I’ve heard it said that marrying a feminist is a bad idea because feminists don’t “take care of their husbands.”
Anybody who attended this year’s Farafina Literary workshop, or the literary evening that concluded it, would have seen that Chimamanda Adichie was sporting a baby bump. So it was with bated breath that I waited for the media to get wind of it, paving way for myriad “interesting” comments. I was not disappointed. I woke up one day a couple of weeks ago to see the screenshot of a Bella Naija comment by one Akeem on somebody’s BBM, “Who would have thought, her feminism game so strong I thought she would impregnate her husband.”
I found it funny, but it occurred to me, while I laughed, that feminism is still largely misunderstood in our society, sometimes even by professing feminists, male and female. Yes, not everyone who calls themselves a feminist knows what it means. The idea that a feminist is a woman who wants to be a man, or lord it over men, is one that must be corrected with love and patience. Beyond that, an often ignored truth is that feminism must be taken in context.
A woman feminist is simply a woman who wants to be free to be who she is; what that means for one woman is different from what it means for another. Should individual feminists feel bad about honestly enjoying and cherishing traditionally feminine activities? No.
That one feminist has “Mrs.” attached to her name and another prefers “Ms.”, or one wants to have children and another chooses not to, or one loves to cook for her husband and another does not, does not make one’s brand of feminism superior to the other’s. It is the freedom to be that forms the core of feminism. Freedom to go to school, to study any course of choice even if it is a “male dominated” one, to marry or not to marry, to marry early or later, to have kids or not to have kids, to take on a husband’s surname or retain a maiden name, to work in an office or to be a full-time homemaker…freedom to just be, without prescriptions imposed.
One of my favourite Bible stories is that of the daughters of Zelophehad (Numbers 27). The law was clear: only sons could inherit property so if a man died without sons, his property went to his brothers. Zelophehad had five daughters. These ladies believed they had a right to their inheritance, and approached their leader, Moses, to ask for it. Did God strike them dead for daring? No, God asked Moses to give them their inheritance and in addition, proclaimed a new statute and ordinance: henceforth if a man dies without sons, let his daughters inherit his property.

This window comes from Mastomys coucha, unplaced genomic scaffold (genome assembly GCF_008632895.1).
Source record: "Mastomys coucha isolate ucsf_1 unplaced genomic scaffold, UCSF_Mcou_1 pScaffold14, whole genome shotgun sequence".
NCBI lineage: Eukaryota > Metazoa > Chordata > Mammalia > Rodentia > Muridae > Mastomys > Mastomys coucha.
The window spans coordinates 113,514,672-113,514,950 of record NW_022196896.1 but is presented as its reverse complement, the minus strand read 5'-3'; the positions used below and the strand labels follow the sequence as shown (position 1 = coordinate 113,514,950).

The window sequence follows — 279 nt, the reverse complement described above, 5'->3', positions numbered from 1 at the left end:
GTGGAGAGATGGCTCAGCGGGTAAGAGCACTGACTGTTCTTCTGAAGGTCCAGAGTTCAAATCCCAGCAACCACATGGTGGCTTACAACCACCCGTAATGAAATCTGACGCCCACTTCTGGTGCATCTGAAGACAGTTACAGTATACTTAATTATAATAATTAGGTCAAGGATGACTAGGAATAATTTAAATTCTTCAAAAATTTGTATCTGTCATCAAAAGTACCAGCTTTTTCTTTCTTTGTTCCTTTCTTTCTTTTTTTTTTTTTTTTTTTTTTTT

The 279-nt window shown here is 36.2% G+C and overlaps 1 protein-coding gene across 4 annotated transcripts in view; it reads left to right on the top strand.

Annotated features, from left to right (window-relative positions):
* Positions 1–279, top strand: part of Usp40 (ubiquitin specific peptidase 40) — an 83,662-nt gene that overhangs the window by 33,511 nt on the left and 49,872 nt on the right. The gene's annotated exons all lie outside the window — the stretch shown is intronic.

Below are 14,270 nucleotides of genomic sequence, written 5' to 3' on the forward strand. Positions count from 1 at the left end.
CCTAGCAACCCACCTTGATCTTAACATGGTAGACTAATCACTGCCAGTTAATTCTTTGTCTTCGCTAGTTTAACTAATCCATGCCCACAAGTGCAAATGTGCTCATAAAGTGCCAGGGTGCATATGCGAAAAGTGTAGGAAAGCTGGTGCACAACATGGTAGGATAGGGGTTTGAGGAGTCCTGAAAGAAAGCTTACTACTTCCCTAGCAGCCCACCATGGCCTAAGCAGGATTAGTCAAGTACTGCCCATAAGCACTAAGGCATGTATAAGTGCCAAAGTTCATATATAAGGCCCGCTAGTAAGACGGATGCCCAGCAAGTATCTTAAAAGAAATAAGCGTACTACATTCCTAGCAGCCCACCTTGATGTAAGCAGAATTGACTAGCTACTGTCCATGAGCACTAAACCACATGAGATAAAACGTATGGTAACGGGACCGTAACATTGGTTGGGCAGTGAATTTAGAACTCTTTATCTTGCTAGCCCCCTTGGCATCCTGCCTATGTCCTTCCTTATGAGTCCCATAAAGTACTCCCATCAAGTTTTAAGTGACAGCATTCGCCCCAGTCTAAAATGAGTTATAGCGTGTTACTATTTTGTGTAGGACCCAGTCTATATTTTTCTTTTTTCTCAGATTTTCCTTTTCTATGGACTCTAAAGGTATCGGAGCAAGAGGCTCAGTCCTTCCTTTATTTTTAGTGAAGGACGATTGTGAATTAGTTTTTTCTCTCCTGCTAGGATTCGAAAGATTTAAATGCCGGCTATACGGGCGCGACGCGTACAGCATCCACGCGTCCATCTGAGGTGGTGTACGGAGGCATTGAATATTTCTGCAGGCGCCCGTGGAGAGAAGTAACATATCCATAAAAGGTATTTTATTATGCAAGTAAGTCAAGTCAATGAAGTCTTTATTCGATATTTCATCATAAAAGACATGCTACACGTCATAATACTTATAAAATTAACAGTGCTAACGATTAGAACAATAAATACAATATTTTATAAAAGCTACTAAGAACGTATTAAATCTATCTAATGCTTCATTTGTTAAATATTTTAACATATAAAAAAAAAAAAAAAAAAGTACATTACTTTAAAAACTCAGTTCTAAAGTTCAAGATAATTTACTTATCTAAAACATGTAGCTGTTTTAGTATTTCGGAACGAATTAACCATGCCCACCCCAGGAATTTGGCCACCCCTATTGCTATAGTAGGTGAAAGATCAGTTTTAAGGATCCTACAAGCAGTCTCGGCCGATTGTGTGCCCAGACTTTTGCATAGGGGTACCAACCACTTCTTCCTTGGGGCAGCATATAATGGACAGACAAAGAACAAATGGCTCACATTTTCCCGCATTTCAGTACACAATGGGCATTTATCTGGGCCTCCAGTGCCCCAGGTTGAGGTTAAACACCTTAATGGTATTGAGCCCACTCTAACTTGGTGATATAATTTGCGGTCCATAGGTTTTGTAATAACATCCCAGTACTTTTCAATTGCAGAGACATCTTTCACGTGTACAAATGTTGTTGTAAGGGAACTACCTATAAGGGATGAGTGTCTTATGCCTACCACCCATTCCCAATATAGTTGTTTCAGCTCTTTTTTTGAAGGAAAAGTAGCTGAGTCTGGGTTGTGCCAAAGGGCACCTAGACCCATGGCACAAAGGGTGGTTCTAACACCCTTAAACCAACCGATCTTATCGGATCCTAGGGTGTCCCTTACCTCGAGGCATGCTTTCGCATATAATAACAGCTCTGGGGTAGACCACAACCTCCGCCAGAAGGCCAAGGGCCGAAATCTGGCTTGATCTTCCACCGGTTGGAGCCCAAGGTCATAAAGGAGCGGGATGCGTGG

If the Creator sees each person as a complete individual, both different but neither inferior to the other, should we do any less? Of course the home has a leader; every institution does. To say that the Vice-President is inferior to the President is just silly. The former defers to the latter in a leadership structure.
But the Bible says women are weaker than men, does it not? Actually, it doesn’t. This verse (1 Peter 3:7), which states that a husband’s prayers are hindered if he fails to give honour to his wife, says women are the weaker vessel.
A wine glass and a tumbler, both carrying the exact same drink, will carry it without the content being diminished whatsoever by their structure. If they both fell to the ground, however, the tumbler might survive while the wine glass most likely won’t. The vessel does not affect the content, even though one is more delicate and fragile than the other.
That is not to say that we will all see eye to eye on every single issue, but a world where content is valued regardless of the vessel carrying it is what true feminism strives for.
How does a feminist take care of her husband? A feminist – whether radical or girlie –takes care of her husband in the way that suits them both, and as long as mutual satisfaction is intact, it’s nobody else’s business, really.